Have you ever tried to use a photo you found online in a presentation or document and it looks blurry? Or tried to order a print of an image and the website tells you the file isn’t high enough quality?
Understanding image resolution can help you avoid those problems.
(Lookout, we’re going to get a bit technical up in here today!)
It boils down to this: photographs are constructed using a fixed number of colored pixels. Photos are measured in pixels per inch (ppi) which indicates how many pixels there are, indicating the level of detail that’s contained within them. The more ppi your image contains, the higher the quality of the digital image.
For example: a 1-inch by 1-inch image at 300ppi equals 300 individual squares of color. Likewise, an 18 by 24-inch image at 300ppi contains 129,600 squares of color. Keep in mind that more pixels means a much bigger file size.
Now let’s say you want to take that 1-inch image and print it as a 3-inch square picture (triple the size). Since there is only a fixed number of pixels, the computer has to take its best guess as to what colors should fill in the gaps. It’s called interpolation, and it’s what causes an image to appear blurry when it’s enlarged. The computer really has no way of knowing what colors to fill in the gaps with.
So what’s a suitable resolution for an image? Well, it depends on how you’re using it.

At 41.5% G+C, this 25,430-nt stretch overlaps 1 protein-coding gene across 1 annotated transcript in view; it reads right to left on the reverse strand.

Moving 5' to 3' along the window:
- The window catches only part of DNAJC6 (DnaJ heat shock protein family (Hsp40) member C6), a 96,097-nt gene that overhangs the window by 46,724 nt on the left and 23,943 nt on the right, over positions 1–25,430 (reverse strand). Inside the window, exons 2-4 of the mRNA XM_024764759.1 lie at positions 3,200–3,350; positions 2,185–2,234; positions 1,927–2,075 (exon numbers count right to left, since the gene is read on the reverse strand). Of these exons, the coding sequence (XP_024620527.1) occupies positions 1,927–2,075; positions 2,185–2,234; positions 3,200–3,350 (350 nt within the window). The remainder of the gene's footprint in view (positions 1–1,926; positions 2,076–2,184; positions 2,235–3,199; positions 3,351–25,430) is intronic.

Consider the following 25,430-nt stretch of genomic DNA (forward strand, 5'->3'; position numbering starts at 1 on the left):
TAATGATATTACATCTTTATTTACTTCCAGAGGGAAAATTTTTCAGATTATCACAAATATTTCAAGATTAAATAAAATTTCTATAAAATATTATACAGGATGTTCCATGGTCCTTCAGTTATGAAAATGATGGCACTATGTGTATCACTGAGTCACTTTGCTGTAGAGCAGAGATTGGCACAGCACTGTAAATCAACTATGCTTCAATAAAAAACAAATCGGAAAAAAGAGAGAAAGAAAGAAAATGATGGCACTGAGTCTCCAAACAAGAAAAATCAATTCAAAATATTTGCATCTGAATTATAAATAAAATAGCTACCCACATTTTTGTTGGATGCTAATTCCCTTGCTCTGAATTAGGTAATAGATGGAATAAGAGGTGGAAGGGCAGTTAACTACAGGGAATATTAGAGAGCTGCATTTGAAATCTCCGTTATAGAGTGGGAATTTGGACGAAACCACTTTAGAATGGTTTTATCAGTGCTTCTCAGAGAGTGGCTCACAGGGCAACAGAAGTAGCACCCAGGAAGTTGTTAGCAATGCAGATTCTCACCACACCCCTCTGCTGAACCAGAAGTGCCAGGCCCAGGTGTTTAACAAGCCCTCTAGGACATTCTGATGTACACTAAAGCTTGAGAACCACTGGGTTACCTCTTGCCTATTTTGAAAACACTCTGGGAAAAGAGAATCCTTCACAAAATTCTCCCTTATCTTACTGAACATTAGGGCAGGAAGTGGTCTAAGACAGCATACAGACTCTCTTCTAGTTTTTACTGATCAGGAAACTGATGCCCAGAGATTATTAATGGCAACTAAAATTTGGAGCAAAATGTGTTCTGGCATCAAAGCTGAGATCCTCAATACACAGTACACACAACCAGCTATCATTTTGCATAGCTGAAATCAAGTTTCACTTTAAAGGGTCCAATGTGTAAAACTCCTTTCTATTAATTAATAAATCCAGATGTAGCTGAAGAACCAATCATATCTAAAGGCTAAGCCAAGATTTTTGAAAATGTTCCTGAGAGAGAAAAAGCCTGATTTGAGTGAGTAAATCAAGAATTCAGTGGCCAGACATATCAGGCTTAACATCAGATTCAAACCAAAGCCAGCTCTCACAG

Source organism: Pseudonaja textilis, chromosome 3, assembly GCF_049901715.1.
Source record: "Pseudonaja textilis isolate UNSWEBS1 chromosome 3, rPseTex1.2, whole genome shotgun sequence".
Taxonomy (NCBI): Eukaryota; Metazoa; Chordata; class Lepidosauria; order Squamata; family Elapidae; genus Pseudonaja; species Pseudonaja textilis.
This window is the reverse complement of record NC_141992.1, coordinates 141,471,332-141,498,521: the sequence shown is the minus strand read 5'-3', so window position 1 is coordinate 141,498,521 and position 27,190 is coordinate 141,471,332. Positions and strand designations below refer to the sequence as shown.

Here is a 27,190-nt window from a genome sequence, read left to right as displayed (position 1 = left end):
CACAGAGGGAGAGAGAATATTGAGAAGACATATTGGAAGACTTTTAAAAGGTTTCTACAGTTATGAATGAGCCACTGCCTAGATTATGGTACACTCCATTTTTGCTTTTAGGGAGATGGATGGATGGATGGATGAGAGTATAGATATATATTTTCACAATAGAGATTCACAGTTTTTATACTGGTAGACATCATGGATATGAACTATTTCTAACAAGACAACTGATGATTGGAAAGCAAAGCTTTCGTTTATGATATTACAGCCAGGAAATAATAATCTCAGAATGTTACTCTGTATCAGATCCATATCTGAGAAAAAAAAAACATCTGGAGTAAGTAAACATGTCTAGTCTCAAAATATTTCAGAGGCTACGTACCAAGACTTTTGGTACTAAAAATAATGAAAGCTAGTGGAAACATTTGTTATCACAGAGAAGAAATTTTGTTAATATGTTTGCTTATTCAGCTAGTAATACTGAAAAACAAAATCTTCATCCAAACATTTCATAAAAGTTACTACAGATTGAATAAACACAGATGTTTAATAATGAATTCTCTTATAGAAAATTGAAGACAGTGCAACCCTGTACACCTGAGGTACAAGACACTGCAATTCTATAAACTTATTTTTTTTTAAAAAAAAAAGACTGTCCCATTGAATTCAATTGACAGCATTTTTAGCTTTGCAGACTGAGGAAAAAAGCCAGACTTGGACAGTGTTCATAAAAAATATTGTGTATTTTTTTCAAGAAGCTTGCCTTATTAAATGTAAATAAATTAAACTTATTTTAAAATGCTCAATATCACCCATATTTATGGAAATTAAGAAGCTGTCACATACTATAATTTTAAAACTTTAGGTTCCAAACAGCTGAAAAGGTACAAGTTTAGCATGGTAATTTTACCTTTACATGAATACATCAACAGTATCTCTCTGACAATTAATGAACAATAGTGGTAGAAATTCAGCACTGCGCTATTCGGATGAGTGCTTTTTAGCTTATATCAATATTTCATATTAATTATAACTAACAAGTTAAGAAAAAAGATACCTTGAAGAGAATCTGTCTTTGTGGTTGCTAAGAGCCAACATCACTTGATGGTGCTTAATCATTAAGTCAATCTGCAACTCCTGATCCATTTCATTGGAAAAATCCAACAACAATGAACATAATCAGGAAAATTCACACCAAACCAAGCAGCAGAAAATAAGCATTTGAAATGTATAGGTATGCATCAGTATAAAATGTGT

The pixel density determines what the image is suitable for. If you’re using an image on a website or social media, you need a relatively low pixel density – 72 ppi. The goal for screens, websites, and social media is smaller file sizes with less color information that can load quickly.
But if you want to print an image, you need a lot more pixel density. Ideally you want 300 ppi, which is much higher than a screen resolution. For printing, a bigger file size with more color information works better.
Which is why taking a small, web-sized image you find online doesn’t work when you try to make it bigger or use it in a print project.
But how do you tell what resolution an image is?
Hovering over the image file in your file explorer should give you the pixel dimensions of the image. But here’s another quick trick…check out the size of the file. If a picture is measured in kb, it’s not a high-resolution image. Period.
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